With the Airports Authority of India (AAI) working on a facial recognition technology-based biometric boarding system as part of the first phase of Digi Yatra Implementation at four airports, including Varanasi, Pune, Kolkata, and Vijayawada, FRT will make inroads into the Indian airports for the first time.
Initially, it will be on a pilot stage but FRT has the potential to change the face of the Indian airports. Experts say the technology can reduce the number of touchpoints and strengthen both security and medical precautionary measures at airports. At the same time, brings its own set of challenges.
“Facial recognition technology at airports is a very good use case across both security and health testing use cases. ID authentication and authorisation through Aadhar Card coupled with Computer Vision APIs for facial recognition will accelerate the airport security process. With the help of FRT at airports, more passenger data can be collected and analysed for better governance, risk and compliance. Additionally, healthcare testing use cases will further provide for a completely digital, seamless and contactless passenger journey and will usher in automated and autonomic processes for airport security, facility and airlines staff resulting in lower costs and improved risk management," Sudin Baraokar, global IT an Innovation Advisor told THE WEEK.
Facial recognition software reads the geometry of one's face.
Key factors include the distance between one's eyes and the distance from the forehead to the chin. The software identifies facial landmarks; one system identifies 68 of them that are key to distinguishing one's face. The result is one's facial signature. A person's facial signature is a mathematical formula and is compared to a database of known faces.
“At the international level at least 117 million Americans have images of their faces in one or more police databases. According to a May 2018 report, the FBI in the US has had access to 412 million facial images for searches. Facial recognition systems can monitor people coming and going in airports. The Department of Homeland Security in the US has used this technology to identify people who have overstayed their visas or may be under criminal investigation. Customs officials at Washington Dulles International Airport made their first arrest using facial recognition in August of 2018, catching an impostor trying to enter the country,” says Girish Linganna, an aviation expert and the Director of ADD Engineering Components India Limited.
Facial recognition will also help in streamlining security and other systems at the airport and will go a long way in making airports operations smooth.
“Once seen as the symbol of progression in future civilisations, especially in sci-fi staples such as Star Trek or 2001: Space Odyssey, facial recognition has expeditiously become a crucial component of our day-to-day life. I firmly believe that facial recognition brings a myriad of different benefits for travellers, airports, and airlines alike. Three of the most significant benefits are seen in the areas of enhanced security, speed, and ease of travel. moreover, as travellers return to the skies in more regular numbers as the COVID-19 pandemic subsides, facial recognition will become a significant instrument that can be deployed to minimize person-to-person contact and the health risks associated with the virus but at the same time, liability originating from the use of this technology is also rapidly expanding as cities, states, look to impose strict provisions and prohibitions on the use of facial biometrics as it can give rise to deployment and risk of safety of the travellers,” says Balakrishna BS, Director CMO, ABS Fujitsu General Private Limited.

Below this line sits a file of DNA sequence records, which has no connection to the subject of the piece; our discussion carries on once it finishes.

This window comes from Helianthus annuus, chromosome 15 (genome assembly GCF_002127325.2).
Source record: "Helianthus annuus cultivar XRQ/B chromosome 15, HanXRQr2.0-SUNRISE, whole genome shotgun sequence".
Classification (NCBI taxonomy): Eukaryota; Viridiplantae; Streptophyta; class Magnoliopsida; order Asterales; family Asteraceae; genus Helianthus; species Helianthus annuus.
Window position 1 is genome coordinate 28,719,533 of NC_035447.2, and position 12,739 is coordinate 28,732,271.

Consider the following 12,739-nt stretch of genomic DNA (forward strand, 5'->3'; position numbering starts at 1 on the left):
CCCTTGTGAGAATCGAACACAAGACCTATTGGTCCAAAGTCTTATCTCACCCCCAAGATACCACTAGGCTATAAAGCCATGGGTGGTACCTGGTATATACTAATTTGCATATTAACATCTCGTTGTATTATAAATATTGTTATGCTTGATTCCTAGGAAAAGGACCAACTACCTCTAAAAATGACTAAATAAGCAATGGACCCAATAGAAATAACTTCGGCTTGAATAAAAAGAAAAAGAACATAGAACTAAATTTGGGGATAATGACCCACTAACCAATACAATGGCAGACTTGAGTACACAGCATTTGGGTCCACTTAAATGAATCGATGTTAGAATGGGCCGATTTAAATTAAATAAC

The use of FRT raises privacy concerns.
“In a way, facial recognition system reduces the number of touchpoints and strengthens security or medical precautionary measures at airports. It also improves medical treatment and helps to find missing or suspected infected persons and identify and track their movements. On the other hand, it also threatens individual and societal private privacy. It imposes on personal freedom by violating privacy and personal rights. The chances of it creating data vulnerabilities is more as it provides opportunities for fraud and other crimes. Since the technology is imperfect, innocent people could be charged unnecessarily. And, several instances proved that the technology can be fooled,” remarked Sanket M. Yenagi, Supreme Court advocate and Chairman, De Brand Chakra.